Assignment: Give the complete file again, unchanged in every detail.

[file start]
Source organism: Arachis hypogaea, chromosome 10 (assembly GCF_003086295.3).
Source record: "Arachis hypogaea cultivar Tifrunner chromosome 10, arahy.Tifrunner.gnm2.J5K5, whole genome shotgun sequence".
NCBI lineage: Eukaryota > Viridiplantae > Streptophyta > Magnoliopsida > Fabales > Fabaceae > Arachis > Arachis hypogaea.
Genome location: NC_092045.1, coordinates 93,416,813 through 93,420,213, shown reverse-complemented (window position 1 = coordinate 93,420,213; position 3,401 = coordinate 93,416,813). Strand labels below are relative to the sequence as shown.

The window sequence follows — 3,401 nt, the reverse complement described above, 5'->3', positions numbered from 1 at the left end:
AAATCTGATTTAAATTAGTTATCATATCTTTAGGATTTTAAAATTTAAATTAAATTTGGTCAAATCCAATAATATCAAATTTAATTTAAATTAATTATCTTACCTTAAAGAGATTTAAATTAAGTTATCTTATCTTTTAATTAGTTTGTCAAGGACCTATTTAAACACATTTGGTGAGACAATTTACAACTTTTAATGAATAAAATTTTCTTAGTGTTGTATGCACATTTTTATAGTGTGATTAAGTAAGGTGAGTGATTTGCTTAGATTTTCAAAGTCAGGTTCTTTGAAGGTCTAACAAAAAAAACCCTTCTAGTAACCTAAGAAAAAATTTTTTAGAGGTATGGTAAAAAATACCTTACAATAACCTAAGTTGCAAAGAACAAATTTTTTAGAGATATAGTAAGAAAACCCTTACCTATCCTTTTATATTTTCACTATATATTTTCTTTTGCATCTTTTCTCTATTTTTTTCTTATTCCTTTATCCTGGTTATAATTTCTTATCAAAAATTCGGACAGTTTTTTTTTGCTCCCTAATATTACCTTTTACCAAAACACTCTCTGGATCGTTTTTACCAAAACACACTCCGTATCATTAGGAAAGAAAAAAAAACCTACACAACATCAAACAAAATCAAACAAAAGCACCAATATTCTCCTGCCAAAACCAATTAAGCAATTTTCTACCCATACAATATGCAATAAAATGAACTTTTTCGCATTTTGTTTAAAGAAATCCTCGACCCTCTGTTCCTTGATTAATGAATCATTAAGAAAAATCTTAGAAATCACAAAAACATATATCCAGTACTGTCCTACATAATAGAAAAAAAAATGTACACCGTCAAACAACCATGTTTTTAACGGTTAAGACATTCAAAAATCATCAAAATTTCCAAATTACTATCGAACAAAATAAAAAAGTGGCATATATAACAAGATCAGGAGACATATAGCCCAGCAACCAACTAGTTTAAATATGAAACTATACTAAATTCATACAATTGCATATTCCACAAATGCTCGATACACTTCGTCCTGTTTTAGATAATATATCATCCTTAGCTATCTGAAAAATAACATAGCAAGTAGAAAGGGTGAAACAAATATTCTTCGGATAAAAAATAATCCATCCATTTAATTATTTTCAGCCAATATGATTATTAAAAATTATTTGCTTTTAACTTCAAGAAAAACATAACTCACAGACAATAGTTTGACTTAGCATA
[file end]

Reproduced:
Source organism: Arachis hypogaea, chromosome 10 (assembly GCF_003086295.3).
Source record: "Arachis hypogaea cultivar Tifrunner chromosome 10, arahy.Tifrunner.gnm2.J5K5, whole genome shotgun sequence".
NCBI lineage: Eukaryota > Viridiplantae > Streptophyta > Magnoliopsida > Fabales > Fabaceae > Arachis > Arachis hypogaea.
Genome location: NC_092045.1, coordinates 93,416,813 through 93,420,213, shown reverse-complemented (window position 1 = coordinate 93,420,213; position 3,401 = coordinate 93,416,813). Strand labels below are relative to the sequence as shown.

The window sequence follows — 3,401 nt, the reverse complement described above, 5'->3', positions numbered from 1 at the left end:
AAATCTGATTTAAATTAGTTATCATATCTTTAGGATTTTAAAATTTAAATTAAATTTGGTCAAATCCAATAATATCAAATTTAATTTAAATTAATTATCTTACCTTAAAGAGATTTAAATTAAGTTATCTTATCTTTTAATTAGTTTGTCAAGGACCTATTTAAACACATTTGGTGAGACAATTTACAACTTTTAATGAATAAAATTTTCTTAGTGTTGTATGCACATTTTTATAGTGTGATTAAGTAAGGTGAGTGATTTGCTTAGATTTTCAAAGTCAGGTTCTTTGAAGGTCTAACAAAAAAAACCCTTCTAGTAACCTAAGAAAAAATTTTTTAGAGGTATGGTAAAAAATACCTTACAATAACCTAAGTTGCAAAGAACAAATTTTTTAGAGATATAGTAAGAAAACCCTTACCTATCCTTTTATATTTTCACTATATATTTTCTTTTGCATCTTTTCTCTATTTTTTTCTTATTCCTTTATCCTGGTTATAATTTCTTATCAAAAATTCGGACAGTTTTTTTTTGCTCCCTAATATTACCTTTTACCAAAACACTCTCTGGATCGTTTTTACCAAAACACACTCCGTATCATTAGGAAAGAAAAAAAAACCTACACAACATCAAACAAAATCAAACAAAAGCACCAATATTCTCCTGCCAAAACCAATTAAGCAATTTTCTACCCATACAATATGCAATAAAATGAACTTTTTCGCATTTTGTTTAAAGAAATCCTCGACCCTCTGTTCCTTGATTAATGAATCATTAAGAAAAATCTTAGAAATCACAAAAACATATATCCAGTACTGTCCTACATAATAGAAAAAAAAATGTACACCGTCAAACAACCATGTTTTTAACGGTTAAGACATTCAAAAATCATCAAAATTTCCAAATTACTATCGAACAAAATAAAAAAGTGGCATATATAACAAGATCAGGAGACATATAGCCCAGCAACCAACTAGTTTAAATATGAAACTATACTAAATTCATACAATTGCATATTCCACAAATGCTCGATACACTTCGTCCTGTTTTAGATAATATATCATCCTTAGCTATCTGAAAAATAACATAGCAAGTAGAAAGGGTGAAACAAATATTCTTCGGATAAAAAATAATCCATCCATTTAATTATTTTCAGCCAATATGATTATTAAAAATTATTTGCTTTTAACTTCAAGAAAAACATAACTCACAGACAATAGTTTGACTTAGCATA